This is an edited version of a talk presented at the Copperbelt Women’s Rally in Ndola in 2005

People have often asked me, “Are you called to singleness?” I don’t believe there is such a thing as being called to singleness. There is only grace for living out life as a single person. A good friend of mine put it this way, “Single is what you are… the calling is unto marriage.” We are all born single and remain so for twenty or more years.

Singleness is a state of being whole but unattached, unmarried and free from marital ties. I’m almost 45 years of age and have been single all my life. I’ve been a Christian since I was 12 years of age and this has been of great advantage to me. Its funny how when I tell Christians that I am single they go on to ask me if I have children… and I think, “Wait a minute… the place for children is in a marriage. Don’t you think you have things upside down in your mind or have children outside marriage become the norm rather than the exception?” My life as a single person has had it joys, challenges, and opportunities. In it all, I am grateful to God for his sustenance, presence, and friendship.


  1. Disappointments: I have had to deal with disappointment from failed relationships, betrayed trust, and deferred hopes. I have known the joy of being in love and the pain of being heartbroken as well as the agony of having to break someone’s heart for good reasons. I thank God for the positive growth in my personality and my faith as a result of these experiences and, looking back, I’m convinced that those relationships served their purpose in developing my character, revealing me, revealing men, revealing God, and in enabling me to identify with people who are heartbroken.

I am grateful for those who have encouraged me and helped me though my times of pain, brokenness, and confusion. By God’s grace, I have no regrets, no bitterness, and no lack of forgiveness in my heart towards those people whose relationships with me failed. This is because they are, first of all, my brothers in Christ before they are anything else. That relationship still stands because of Christ as far as I am concerned in spite of everything else.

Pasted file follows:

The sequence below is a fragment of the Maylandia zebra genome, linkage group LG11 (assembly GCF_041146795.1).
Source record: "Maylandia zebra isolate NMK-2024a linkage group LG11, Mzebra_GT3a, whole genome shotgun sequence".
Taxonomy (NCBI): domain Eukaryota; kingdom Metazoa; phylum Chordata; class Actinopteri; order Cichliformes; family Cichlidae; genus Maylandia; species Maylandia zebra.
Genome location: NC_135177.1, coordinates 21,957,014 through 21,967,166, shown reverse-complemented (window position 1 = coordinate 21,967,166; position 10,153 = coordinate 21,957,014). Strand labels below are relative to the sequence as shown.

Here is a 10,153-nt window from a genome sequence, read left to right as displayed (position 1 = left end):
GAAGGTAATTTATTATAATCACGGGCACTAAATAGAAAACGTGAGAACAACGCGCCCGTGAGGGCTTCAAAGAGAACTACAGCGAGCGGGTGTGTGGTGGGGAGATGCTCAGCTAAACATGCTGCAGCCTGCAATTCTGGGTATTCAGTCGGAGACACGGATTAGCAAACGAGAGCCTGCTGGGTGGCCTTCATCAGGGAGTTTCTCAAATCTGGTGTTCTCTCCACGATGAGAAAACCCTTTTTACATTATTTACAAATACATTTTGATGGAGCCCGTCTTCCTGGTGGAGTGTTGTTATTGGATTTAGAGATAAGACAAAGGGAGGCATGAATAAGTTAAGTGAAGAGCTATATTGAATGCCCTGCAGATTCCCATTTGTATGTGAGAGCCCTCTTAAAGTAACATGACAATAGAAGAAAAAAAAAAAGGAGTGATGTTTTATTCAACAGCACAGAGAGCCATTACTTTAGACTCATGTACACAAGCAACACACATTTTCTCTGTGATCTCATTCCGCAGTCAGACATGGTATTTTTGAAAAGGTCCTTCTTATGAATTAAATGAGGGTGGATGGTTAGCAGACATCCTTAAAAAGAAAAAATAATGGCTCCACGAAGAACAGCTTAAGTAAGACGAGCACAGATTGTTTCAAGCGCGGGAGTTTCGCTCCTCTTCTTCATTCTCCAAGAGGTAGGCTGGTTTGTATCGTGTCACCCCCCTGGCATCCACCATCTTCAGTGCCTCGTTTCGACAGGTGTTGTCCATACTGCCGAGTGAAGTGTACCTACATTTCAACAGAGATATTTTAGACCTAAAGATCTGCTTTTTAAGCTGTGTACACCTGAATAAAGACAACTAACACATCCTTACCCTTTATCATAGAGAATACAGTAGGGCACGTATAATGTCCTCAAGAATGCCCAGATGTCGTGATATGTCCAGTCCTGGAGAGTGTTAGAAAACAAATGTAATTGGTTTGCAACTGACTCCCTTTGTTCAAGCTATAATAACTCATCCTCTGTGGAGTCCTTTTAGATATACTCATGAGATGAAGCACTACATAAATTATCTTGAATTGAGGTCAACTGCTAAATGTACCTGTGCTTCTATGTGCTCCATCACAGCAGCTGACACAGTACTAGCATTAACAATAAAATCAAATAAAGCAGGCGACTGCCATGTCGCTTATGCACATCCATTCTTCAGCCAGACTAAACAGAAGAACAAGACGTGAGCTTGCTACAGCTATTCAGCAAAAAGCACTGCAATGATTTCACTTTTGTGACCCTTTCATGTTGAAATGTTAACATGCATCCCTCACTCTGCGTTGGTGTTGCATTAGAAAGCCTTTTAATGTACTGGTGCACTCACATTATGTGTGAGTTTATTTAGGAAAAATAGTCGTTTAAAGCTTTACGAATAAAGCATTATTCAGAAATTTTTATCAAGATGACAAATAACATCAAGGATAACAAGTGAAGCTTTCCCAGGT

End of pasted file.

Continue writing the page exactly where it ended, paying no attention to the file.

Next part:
As a teenager I heard married people speak of their spouse as “my other half” and I grew up believing that a single person was only half a person and needed to be married in order to be whole. I have since discovered how wrong this was, but not before this lie had done its damage to my person and self esteem. 

  1. Lack of self-esteem: In a society that values marriage above singleness I have had my battles with self-esteem. At some point in my life I was made to feel that there was something wrong with me; that was why I was single—that I was not open enough, that I was too strict, too choosy, too plain, etc. But over the years I have come to know that people have a right to their own opinions and I must not let their opinions rule me or oppress me. I am no longer irritated by those who think they know why I am single, or by those who think that marital status makes one person more important than others. That is just their opinion. I count all the joys and privileges the single life offers me and I am grateful for who I am and what I am.

I have not had any pressure from my immediate family to marry and I am grateful for their quiet understanding. God will not withhold from me what is good for me and will bring glory to his name; so I rest in him.

Lack of acceptance by fellow believers who are married, suspicion and insensitive questions or comments, and disrespect from younger women who are married are an everyday experience. They ought to know better but I have learnt to forgive them. They are only human. 

  1. Loneliness: I have experienced abandonment from friends once they get married. Well, I don’t blame them because that is what they are told in their premarital lessons—to keep away from singles because they will be influenced wrongly. But I ask, “If I did not exert wrong influence on you as a single person, how can I do that now that you are married?” Anyway, I thank God for those who have continued to be friends for every good and perfect gift comes from the Father above.

Loneliness can be quite a pain if given a chance. It is always around the corner waiting to capture me. But loneliness is in fact not unique to single people. The cure for loneliness is a vibrant relationship with God. As to “aloneness”, I have to remind myself that I am never alone. I need to live by faith and not by sight. God is always with me and there are a host of angels assigned to watch over me!

Being idle in mind and body can make being alone very difficult. I keep busy by exploring all the various talents and gifts God has given me—singing, sewing, writing, all sorts of artistic things, and each season has a slightly different emphasis. I have learned to enjoy my own company and am not desperate to have people around me all the time.

Longing for companionship is there, on and off, but it’s not an obsession, a must have. It is strongest when I begin to get dissatisfied with what I have and envy what others have and so the cure is right there in the midst of the problem—count your blessings, name them one by one, occupy yourself with meaningful things, seek meaningful friendships with other singles, regardless of the age difference.